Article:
Wired to Place Blame?

Mar 14, 2023 | 2 comments

-by Peggy Hahn (She/her), Executive Director of LEAD

We can be so fast to resist someone who doesn’t match our own worldview or who questions our own formation. We all know that feeling of “don’t rock the boat”, or “move the cheese”, or whatever analogy you prefer.

We hardly hesitate to reject something that feels like it might threaten our perspective. Especially our religious point of view. Have you ever wondered if people are just wired to blame or shame others if they don’t fall in line with their thinking? Why is THIS our default instead of curiosity? Trust me, I am saying this to myself as well as to the universe. And apparently, this is not a new reaction for this day and time.

The disciples of Jesus were quick to ask the same kind of default questions of Jesus – “Rabbi, who sinned: this man or his parents, causing him to be born blind?” (John 9:1 The Message)

The religious leaders of his day were typically stuck on the wrong side of the story. Rather than asking who is this guy that gives sight to the blind, they say (can’t you just hear the attitude?) “Obviously, this man can’t be from God. He doesn’t keep the Sabbath.” (John 9:16 MSG)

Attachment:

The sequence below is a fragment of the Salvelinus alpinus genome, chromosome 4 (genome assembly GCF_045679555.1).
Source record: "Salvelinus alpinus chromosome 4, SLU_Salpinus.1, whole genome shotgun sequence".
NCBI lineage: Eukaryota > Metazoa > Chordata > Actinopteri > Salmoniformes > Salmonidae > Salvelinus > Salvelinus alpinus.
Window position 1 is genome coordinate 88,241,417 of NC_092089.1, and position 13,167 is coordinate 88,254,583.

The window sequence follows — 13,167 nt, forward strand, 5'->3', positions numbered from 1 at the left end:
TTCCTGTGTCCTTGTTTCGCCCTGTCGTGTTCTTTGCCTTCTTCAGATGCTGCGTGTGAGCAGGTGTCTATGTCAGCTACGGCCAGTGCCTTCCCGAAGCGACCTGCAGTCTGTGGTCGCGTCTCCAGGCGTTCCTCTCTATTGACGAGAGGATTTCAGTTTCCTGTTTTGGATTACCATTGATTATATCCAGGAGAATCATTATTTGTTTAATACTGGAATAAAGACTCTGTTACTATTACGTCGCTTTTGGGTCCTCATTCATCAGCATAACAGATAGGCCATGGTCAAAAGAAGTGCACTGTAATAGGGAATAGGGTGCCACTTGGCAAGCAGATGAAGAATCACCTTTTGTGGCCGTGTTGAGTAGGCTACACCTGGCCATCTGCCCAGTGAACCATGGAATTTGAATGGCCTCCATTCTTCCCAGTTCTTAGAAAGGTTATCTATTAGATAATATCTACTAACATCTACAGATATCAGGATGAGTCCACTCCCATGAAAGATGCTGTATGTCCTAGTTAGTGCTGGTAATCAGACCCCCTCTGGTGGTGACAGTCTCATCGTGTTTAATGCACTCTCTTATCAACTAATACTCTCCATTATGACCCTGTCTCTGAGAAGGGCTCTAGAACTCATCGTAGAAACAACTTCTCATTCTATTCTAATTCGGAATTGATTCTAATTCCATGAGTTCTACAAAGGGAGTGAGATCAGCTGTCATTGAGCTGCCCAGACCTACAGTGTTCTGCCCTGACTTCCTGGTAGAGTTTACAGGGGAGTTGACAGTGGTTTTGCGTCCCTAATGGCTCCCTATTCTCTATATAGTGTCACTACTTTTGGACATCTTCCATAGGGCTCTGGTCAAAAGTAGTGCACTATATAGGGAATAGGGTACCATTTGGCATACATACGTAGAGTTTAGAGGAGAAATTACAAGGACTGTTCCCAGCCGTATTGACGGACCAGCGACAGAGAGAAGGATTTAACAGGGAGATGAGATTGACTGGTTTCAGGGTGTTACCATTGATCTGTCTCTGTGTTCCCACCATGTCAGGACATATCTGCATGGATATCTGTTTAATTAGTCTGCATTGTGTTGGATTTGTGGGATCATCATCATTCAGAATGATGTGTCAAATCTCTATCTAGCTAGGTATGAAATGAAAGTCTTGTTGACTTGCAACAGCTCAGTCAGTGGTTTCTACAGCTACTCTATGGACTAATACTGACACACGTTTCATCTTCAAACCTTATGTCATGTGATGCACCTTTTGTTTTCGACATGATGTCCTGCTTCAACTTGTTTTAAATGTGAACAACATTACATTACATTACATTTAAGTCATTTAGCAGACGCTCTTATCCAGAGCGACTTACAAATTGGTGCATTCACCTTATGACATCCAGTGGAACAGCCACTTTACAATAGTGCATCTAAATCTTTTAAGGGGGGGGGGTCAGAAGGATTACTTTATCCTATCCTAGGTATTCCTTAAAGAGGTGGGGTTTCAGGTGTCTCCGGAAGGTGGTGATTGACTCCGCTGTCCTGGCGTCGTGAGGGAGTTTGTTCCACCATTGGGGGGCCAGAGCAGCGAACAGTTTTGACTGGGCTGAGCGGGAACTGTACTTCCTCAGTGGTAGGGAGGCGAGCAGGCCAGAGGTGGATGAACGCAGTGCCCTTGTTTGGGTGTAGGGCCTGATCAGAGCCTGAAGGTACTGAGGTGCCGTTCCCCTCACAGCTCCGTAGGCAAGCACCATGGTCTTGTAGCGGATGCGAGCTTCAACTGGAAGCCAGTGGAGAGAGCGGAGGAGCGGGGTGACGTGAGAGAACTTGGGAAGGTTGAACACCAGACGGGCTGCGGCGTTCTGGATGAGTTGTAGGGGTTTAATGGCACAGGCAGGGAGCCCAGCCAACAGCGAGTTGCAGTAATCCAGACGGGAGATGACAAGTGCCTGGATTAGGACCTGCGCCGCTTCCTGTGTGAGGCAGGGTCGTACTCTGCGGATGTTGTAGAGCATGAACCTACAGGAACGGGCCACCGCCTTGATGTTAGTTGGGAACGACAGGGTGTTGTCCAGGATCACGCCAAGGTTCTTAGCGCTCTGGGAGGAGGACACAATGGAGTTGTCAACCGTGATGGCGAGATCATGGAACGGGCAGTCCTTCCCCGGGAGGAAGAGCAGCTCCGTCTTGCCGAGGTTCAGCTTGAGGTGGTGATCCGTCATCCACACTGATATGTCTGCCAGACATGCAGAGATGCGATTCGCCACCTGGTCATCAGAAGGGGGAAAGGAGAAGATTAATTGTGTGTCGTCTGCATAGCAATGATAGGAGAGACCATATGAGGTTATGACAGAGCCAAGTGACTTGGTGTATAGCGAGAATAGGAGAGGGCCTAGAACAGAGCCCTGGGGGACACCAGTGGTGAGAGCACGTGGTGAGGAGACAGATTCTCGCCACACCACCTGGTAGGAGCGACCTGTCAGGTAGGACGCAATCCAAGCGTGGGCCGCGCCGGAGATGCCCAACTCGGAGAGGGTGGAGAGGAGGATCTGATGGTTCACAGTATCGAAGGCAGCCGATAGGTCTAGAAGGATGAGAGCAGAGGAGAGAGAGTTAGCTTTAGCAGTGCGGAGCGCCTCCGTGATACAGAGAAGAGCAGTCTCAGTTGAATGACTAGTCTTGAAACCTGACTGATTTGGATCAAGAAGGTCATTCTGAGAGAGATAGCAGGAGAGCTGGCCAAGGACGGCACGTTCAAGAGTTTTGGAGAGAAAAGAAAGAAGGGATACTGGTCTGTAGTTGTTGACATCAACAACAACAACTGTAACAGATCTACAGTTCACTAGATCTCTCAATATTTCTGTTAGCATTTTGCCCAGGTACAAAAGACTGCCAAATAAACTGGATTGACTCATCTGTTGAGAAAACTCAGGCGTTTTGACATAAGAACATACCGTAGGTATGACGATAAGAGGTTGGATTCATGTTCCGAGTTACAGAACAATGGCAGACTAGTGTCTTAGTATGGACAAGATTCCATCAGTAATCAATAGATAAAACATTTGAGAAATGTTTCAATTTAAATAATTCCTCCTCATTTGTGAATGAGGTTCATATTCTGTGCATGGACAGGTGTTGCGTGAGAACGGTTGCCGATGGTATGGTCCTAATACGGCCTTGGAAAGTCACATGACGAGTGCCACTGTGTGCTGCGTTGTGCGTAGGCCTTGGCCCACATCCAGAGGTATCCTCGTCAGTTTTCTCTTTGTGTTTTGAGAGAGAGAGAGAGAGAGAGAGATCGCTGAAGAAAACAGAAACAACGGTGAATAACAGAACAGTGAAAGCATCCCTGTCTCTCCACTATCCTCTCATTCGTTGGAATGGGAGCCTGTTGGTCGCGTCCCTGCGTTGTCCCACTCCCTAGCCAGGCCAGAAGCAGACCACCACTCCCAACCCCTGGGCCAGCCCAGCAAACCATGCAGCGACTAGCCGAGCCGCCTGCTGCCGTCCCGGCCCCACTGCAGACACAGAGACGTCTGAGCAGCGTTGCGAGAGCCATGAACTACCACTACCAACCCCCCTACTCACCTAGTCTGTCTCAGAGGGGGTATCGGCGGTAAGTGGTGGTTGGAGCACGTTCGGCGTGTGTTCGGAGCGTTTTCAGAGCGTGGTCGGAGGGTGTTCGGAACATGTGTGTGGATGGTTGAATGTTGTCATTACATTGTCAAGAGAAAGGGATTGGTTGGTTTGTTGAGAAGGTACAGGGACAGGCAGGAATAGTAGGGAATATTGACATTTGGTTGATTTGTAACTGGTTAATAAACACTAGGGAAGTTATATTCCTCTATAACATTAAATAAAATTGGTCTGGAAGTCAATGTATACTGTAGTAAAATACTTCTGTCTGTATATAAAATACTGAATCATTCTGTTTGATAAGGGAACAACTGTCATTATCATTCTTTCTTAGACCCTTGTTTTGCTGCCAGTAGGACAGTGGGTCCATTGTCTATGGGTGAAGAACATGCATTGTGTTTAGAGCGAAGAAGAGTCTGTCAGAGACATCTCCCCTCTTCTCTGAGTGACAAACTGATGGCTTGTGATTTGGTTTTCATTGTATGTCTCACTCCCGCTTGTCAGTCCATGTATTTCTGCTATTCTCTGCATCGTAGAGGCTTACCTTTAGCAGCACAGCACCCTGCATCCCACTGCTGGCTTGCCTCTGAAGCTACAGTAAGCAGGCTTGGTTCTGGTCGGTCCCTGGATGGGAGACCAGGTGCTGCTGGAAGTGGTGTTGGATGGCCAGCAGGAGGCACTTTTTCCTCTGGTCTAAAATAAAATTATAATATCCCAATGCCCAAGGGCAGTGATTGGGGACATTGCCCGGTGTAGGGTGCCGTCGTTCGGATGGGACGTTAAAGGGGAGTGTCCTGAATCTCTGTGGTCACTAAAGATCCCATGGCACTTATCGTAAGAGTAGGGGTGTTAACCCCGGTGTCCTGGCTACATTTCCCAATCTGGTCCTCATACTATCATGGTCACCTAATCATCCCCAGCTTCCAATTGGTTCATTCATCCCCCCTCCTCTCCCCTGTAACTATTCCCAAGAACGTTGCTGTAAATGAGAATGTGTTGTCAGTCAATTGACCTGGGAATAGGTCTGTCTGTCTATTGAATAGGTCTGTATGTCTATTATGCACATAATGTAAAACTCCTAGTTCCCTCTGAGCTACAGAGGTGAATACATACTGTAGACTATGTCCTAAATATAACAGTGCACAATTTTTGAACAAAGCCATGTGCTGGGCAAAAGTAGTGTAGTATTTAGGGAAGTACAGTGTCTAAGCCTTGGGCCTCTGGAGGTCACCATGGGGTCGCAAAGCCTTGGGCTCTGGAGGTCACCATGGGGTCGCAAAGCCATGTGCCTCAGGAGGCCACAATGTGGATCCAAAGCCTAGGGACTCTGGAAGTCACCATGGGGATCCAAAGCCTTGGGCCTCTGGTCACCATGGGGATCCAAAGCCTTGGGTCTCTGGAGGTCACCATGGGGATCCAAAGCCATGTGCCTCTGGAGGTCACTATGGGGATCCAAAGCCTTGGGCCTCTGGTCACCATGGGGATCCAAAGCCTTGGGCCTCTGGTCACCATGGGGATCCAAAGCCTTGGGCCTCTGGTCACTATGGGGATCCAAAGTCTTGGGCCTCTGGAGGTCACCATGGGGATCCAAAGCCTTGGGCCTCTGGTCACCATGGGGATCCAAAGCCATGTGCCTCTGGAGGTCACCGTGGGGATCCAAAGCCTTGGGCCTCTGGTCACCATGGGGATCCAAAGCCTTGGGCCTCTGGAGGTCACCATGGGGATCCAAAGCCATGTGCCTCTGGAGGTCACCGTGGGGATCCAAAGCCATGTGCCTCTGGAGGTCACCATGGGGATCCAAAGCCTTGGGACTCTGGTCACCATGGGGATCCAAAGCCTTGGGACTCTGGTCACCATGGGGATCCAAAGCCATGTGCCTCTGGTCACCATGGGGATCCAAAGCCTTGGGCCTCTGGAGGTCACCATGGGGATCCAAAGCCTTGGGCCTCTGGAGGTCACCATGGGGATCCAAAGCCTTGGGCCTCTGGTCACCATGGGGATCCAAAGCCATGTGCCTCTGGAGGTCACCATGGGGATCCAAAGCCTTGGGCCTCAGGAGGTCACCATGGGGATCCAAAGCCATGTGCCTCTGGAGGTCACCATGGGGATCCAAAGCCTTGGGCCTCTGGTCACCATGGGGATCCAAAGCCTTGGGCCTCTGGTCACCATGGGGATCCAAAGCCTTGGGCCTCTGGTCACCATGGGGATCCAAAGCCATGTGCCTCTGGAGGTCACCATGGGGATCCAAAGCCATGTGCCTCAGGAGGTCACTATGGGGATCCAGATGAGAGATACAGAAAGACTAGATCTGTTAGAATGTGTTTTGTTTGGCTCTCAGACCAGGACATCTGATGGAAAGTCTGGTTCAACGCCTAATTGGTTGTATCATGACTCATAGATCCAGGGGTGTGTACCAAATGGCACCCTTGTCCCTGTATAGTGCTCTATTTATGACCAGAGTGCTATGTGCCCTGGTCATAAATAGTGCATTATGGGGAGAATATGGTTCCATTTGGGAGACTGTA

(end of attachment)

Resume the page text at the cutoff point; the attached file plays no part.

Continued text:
The courage it takes to step away from this default behavior is huge. The work calls us to ask questions, to listen more deeply, to assume the best, and to know that we are not as brilliant or as foolish as we often think we are.

Jesus said, “You’re asking the wrong question. You’re looking for someone to blame. There is no such cause-effect here. Look instead for what God can do. We need to be energetically at work for the One who sent me here, working while the sun shines. When night falls, the workday is over. For as long as I am in the world, there is plenty of light. I am the world’s Light.” (John 9:3-5 MSG)

Jesus, Son of God, have mercy on us. Forgive us when we are blinded by our own prejudices, worldview, or personal preferences. Open our hearts and minds that we might be lifelong learners who see you even in the most unlikely places. Keep us in a posture of discovery and guide us when we default to being less than you created us to be. Amen.


  1. Wayne D Walther

    The study practice of placing blame was the life work of French philosopher (and Christian convert) Rene Gerard. He highlighted to practice of scapegoating, and called the sacrifice of a scapegoat the societal method of relieving social tension. He claimed this as an anthropological character, and saw it as the foundation of all manner of lynching, ethnic violence, and racist ideology.
    For more details on its application to Christian theology and preaching, look up the website “Gerardian Reflections on the Liturgy” kept for years by an ELCA pastor. He does weekly commentary of the lessons of the day, and references many works of Gerardian theology.

  2. Robin Pantermuehl

    By placing blame, whether consciously or subconsciously, we act with a certainty and superiority rather than compassion and loving kindness. We are certain WE know what is right, how every should behave, speak, believe, dress, view the world, vote, etc. I found the way Peter Enns addresses “The Sin of Certainty” in his book by that name to be very eye opening.


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